If you owned an 8-bit computer, you most likely had a copy of Bruce Lee,
one of the most iconic games of its time.
Developed for the Atari 8-bit family by Ron J. Fortier, with additional design and graphics by Kelly Day. They converted it to the superior C64 (shown) in a couple of months.
You control Bruce Lee as he fights through twenty screens into the wizard's fortress. A ninja and a green sumo wrestler named Yamo try to beat you up, as you pick up lanterns to unlock the next screen.
The game features a hotseat mode and a simultaneous 2P mode, where player two takes control of Yamo.
Bruce Lee was released to rave reviews and praise for its groundbreaking beat 'em up platforming.
The main criticism was the easy difficulty, due to DataSoft's president being unable to complete it during testing.
This was somewhat alleviated by the second run having the enemies spawn instantly and removing certain safe spots.
Bruce Lee: Return of Fury+, fan release, 2019
Original cover art sketch
Although Bruce Lee's popularity had peaked in the 1970s, his persona
was a perfect fit for a computer game in the 1980s.
DataSoft reached out to Ziv International, a third party license company, who secured a deal with Bruce's widow, Linda.
The bright yellow skin color on the C64 didn't seem to bother the estate of Bruce Lee, but the notion of 'Lives' did. At the behest of Linda Lee, they were changed to merely 'Falls'.
On a personal note, my family had an acquaintance who grew up with Bruce Lee in Kowloon Tong, Hong Kong. Naturally, none of the kids in my school believed me back then.
In H.E.R.O. (Helicopter Emergency Rescue Operation) you're tasked with
rescuing trapped miners.
You don't need to get the miners out; just high-five them to collect your bonus, which is based on the power left in your helipack.
Rock walls can be demolished using a finite supply of dynamite. Same goes for the magma walls, but they'll kill you if you come too close, as will standing too close to the lit stick.
Run out of explosives and you'll have to rely on your slow, forward firing laser and risk running out of heli power.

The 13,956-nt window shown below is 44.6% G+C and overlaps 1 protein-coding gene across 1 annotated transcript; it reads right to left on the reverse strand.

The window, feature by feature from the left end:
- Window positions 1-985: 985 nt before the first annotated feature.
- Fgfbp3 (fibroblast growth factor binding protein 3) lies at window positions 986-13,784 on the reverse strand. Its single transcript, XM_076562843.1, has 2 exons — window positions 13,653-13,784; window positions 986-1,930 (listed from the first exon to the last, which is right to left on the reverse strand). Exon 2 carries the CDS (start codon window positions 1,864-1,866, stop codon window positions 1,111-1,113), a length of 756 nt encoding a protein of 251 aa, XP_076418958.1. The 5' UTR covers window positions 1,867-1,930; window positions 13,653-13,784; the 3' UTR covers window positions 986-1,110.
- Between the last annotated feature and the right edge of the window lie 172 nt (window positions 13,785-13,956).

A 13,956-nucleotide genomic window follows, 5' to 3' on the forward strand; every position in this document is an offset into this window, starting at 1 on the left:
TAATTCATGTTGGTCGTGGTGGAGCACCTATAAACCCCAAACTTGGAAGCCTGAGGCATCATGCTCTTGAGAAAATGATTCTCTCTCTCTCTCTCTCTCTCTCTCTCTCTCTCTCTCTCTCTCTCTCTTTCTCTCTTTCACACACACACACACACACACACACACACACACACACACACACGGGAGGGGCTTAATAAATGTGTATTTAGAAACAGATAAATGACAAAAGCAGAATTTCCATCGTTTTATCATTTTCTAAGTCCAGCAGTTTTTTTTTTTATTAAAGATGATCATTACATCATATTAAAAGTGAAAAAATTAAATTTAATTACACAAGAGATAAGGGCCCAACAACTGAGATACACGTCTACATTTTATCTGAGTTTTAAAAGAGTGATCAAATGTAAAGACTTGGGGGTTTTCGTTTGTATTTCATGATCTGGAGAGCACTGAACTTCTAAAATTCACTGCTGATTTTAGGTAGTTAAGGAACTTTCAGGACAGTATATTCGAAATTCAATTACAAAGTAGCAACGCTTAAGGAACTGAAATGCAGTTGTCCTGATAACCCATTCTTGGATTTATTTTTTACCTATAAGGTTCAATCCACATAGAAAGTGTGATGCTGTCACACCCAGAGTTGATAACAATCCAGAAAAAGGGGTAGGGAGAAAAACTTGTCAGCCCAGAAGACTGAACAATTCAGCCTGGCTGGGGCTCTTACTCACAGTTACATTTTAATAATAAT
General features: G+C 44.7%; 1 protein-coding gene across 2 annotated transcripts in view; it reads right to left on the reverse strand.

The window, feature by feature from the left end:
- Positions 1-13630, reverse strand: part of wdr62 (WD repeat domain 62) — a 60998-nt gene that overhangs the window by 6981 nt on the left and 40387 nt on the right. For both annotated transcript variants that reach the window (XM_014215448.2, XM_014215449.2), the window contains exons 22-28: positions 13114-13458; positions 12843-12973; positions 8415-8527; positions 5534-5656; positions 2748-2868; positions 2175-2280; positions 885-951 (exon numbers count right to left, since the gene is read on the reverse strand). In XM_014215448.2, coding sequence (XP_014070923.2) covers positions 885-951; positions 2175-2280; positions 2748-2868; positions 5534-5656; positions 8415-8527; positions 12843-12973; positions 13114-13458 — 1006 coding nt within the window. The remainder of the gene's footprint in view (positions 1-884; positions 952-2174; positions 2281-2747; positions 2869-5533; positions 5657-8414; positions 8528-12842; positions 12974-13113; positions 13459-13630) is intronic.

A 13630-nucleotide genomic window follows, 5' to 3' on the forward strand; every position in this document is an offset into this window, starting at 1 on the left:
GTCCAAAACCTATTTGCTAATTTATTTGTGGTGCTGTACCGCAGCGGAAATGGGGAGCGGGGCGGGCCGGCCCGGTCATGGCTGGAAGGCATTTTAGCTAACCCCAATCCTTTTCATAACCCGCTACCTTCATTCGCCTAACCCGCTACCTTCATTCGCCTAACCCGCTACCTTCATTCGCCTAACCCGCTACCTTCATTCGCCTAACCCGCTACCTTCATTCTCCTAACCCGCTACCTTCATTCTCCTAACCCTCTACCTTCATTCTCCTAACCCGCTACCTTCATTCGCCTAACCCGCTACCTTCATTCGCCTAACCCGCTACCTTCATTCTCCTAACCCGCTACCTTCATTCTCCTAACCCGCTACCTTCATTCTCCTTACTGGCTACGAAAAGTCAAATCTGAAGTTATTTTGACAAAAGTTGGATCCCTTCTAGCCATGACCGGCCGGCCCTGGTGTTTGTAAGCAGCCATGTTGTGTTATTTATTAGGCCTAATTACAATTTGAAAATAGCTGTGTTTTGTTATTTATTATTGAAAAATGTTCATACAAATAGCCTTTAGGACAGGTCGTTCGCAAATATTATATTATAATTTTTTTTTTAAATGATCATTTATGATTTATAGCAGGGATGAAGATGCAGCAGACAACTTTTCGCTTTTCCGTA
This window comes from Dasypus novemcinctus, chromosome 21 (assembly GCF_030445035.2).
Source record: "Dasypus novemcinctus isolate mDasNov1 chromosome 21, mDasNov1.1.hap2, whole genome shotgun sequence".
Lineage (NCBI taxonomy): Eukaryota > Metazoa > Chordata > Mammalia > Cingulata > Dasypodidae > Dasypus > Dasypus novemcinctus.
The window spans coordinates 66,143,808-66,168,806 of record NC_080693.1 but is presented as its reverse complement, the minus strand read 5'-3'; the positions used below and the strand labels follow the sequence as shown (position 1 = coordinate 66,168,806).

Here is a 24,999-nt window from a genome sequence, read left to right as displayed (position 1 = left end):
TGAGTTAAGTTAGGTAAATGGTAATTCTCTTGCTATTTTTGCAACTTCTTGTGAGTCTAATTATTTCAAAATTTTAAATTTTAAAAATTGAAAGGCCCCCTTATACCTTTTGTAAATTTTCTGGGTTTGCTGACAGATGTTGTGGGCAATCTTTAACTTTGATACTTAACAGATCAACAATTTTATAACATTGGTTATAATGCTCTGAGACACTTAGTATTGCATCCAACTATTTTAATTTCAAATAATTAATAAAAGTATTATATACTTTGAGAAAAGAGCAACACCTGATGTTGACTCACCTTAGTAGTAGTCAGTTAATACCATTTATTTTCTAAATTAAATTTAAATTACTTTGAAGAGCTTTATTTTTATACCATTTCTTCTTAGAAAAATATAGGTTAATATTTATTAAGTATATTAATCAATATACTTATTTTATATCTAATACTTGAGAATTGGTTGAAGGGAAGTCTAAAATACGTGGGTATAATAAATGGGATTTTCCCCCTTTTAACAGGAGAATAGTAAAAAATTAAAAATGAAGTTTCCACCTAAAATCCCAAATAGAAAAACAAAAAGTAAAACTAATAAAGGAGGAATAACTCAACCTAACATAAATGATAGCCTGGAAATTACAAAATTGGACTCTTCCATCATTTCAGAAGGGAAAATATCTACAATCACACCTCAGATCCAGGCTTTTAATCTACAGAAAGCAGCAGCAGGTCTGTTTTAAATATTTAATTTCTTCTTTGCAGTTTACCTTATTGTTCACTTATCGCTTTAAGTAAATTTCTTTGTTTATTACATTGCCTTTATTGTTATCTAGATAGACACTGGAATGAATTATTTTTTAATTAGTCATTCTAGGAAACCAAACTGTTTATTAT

Use your laser to kill deadly spiders, bats, moths, and snakes.
Break a lamp, and the screen turns black and grey - a novel touch that makes it much harder to navigate the labyrinthine caves.
Avoid the poisonous groundwater and use the raft to cross certain sections. Avoid the tentacled monster lurking in the water on later levels.
Zzap! magazine said about the C64 version (shown): "H.E.R.O. looks awful, sounds terrible, but plays absolutely beautifully."
'Duh, who put the lights out?'
Revised cartridge box art
Van Ryzin didn't care for the original, goofy cover art, so it was
revised for the cartridge release.
H.E.R.O. is a dexterity test where inertia and gravity are your biggest enemies.
Pixel perfect timing is crucial when passing through moving magma walls and getting off rafts.
For every 20,000 points, you're awarded an extra life - up to a maximum of seven.
Focus on the time bonus, learn the best routes, save your dynamite, and only kill enemies in your path.
My high score on the C64 version is 181,690.
While Williams's Joust (1982) influenced the design of Mario Bros.,
Miyamoto and Yokoi, who previously worked on Donkey Kong (1981), added
several original ideas.
Mario Bros. was the first game to use 'Mario' in the title, the first to cast him as a plumber, the first to feature his brother Luigi, spinning coins, pipes, flippable turtles, and POW blocks.
Unlike the later Super Mario Bros., you flip over enemies by jumping into them from beneath a platform, then kicking them to score points.
The POW block flips all on-screen enemies - a double-edged sword, since already flipped enemies will come alive again.
Bonus rounds consist of grabbing as many spinning coins as you can before a timer runs out.
Nerd alert: Game & Watch Mario Bros. was technically speaking first to use 'Mario' in the title and to feature Luigi.
However, the arcade version was developed first, but released three months after the disparate Game & Watch title.
Joust (Williams, 1982)
C64 version (Atarisoft, 1984)
As a boy, I preferred the excellent C64 Atarisoft version to the
1987 Ocean one.
Hilarity ensued from feigning cooperation with a friend, then griefing each other instead.
In 2P mode you can bounce the other player into an enemy or down a platform - or re-flip an enemy, just as your friend tries to score points.
Activate the POW block to tease or kill the other player by reanimating flipped enemies or provoke a mistimed jump.